It is no secret that the risks of the world's current reliance on fossil and nuclear fuels are rising as signs of climate change, ocean acidification, environmental toxicity and fuel scarcity mount. At the same time, modern civilization remains entirely dependent on intense use of fuel and electricity to power its conveniences. Energy transition plans are being designed and implemented across the world but they are moving too slowly and often without reexamining assumptions about what constitutes "development" and often driven more by energy industry needs than by community values and objectives. Based upon anthropological research in the United States, Germany and Mexico, and with the aim of inviting discussion on Japan’s own energy politics post-Fukushima and pre-2020 Olympics, the speakers will discuss different models of energy transition in North America and Europe today and why some have succeeded whereas others have failed. The lecture will focus above all on the ethical and political considerations of energy transition in a world of differential access to and attitudes about energy.
Franz Waldenberger, German Institute for Japanese Studies
Dominic Boyer is Professor of Anthropology at Rice University and Director of the Center for Energy and Environmental Research in the Human Sciences (CENHS, http://culturesofenergy.org/), the world's first research center designed to bring the arts, humanities and social sciences directly into debates over today's energy and environmental challenges.
Cymene Howe is Associate Professor of Anthropology at Rice University. She is the author of Intimate Activism (Duke University Press, 2013) and her forthcoming book with Cornell University Press is entitled Ecologics: Transitions, Wind and Power, which analyzes renewable energy development in Mexico and explores the overlapping conversations between feminist and queer theory, materialisms, multispecies ethnography, ethics and imaginaries of the future in the Anthropocene.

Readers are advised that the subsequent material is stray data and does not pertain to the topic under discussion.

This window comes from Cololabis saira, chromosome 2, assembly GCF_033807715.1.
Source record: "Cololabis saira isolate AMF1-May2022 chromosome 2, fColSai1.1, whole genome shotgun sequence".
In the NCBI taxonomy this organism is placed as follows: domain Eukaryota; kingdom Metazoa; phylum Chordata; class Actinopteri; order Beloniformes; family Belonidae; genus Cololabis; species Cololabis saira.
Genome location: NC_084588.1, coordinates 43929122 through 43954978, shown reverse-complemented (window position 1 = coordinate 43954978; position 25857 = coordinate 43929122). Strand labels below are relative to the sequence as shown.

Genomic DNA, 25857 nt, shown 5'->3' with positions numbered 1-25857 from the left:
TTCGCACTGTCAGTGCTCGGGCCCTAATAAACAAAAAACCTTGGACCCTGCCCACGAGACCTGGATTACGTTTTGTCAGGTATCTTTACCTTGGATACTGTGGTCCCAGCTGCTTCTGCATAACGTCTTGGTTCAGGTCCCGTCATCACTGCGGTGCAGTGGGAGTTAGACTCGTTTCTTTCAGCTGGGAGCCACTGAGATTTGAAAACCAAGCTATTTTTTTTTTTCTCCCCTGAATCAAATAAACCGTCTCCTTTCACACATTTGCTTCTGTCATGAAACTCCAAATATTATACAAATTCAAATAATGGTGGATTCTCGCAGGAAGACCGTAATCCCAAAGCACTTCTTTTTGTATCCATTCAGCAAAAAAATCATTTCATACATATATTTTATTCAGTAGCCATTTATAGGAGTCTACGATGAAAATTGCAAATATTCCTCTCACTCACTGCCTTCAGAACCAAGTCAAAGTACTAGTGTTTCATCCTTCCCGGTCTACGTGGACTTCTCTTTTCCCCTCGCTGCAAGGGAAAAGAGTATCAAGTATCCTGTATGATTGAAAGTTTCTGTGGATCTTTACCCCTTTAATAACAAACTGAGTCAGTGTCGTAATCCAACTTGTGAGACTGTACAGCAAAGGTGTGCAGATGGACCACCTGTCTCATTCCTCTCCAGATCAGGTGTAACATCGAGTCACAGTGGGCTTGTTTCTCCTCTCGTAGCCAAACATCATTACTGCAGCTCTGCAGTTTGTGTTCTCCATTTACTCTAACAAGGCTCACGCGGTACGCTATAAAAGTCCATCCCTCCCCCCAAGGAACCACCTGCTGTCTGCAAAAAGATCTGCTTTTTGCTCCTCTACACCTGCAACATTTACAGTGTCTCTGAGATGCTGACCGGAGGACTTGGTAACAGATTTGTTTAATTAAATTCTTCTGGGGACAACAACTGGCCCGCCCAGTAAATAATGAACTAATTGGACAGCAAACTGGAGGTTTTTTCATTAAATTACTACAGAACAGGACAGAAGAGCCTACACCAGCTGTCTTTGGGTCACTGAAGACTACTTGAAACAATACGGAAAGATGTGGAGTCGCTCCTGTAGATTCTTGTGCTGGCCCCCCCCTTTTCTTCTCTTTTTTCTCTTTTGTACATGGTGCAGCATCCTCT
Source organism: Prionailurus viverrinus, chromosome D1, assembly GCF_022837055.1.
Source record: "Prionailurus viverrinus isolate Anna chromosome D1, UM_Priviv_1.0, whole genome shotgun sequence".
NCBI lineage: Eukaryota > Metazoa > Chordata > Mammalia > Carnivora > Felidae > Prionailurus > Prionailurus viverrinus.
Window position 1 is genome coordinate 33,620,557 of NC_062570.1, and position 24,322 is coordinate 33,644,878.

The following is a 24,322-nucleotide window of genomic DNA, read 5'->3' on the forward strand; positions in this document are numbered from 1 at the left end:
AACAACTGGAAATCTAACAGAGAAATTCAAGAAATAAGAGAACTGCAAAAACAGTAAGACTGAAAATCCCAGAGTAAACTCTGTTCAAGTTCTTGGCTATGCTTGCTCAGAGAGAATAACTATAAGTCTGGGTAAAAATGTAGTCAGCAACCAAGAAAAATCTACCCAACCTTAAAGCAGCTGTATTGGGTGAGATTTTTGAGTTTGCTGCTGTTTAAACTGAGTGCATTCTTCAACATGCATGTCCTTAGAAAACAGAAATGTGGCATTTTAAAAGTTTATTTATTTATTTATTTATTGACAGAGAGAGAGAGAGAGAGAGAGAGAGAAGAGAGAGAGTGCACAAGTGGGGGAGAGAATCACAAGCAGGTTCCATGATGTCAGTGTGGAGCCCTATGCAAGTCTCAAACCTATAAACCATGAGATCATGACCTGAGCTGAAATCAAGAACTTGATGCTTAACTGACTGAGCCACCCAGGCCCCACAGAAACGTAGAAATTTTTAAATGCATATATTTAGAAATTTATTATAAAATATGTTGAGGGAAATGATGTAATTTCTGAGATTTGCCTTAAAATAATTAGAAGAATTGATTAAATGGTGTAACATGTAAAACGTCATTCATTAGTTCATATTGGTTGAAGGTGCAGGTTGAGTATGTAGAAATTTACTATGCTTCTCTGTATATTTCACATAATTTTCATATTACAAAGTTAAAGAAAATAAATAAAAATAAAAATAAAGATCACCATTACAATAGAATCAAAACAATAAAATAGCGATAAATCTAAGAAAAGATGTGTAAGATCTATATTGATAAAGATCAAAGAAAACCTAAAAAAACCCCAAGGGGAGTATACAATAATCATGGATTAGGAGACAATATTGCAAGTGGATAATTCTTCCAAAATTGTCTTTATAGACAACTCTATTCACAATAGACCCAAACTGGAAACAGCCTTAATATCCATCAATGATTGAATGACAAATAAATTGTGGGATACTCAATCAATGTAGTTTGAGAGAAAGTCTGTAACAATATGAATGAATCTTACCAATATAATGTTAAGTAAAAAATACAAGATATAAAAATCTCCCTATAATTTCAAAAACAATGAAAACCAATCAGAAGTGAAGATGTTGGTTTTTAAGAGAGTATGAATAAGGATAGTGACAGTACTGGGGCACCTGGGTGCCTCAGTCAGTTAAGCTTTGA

Atsuro Morita is Associate Professor of Anthropology at Osaka University. He researches technology development in Thailand and is currently co-convening a Japan–Denmark collaborative project titled “Environmental Infrastructures,” funded by the Japan Society for the Promotion of Science.
Casper Bruun Jensen is Visiting Professor at the Institute for Research in Humanities, Kyoto University, and Honorary Fellow at Leicester University. He is the author of Ontologies for Developing Things (Sense, 2010) and Monitoring Movements in Development Aid (with Brit Ross Winthereik) (MIT, 2013), and the editor of Deleuzian Intersections: Science, Technology, Anthropology with Kjetil Rödje (Berghahn, 2009). His present work focuses on environmental infrastructures in South-east Asia.
Daniel White is Associate Professor of Anthropology and Media Studies in the Department of Global and Interdisciplinary Studies, Hosei University. He has conducted research on the global circulation of author Murakami Haruki, the intersections of soft power administration and national cultural policy in Japan, and the ethics and affects of public broadcasting.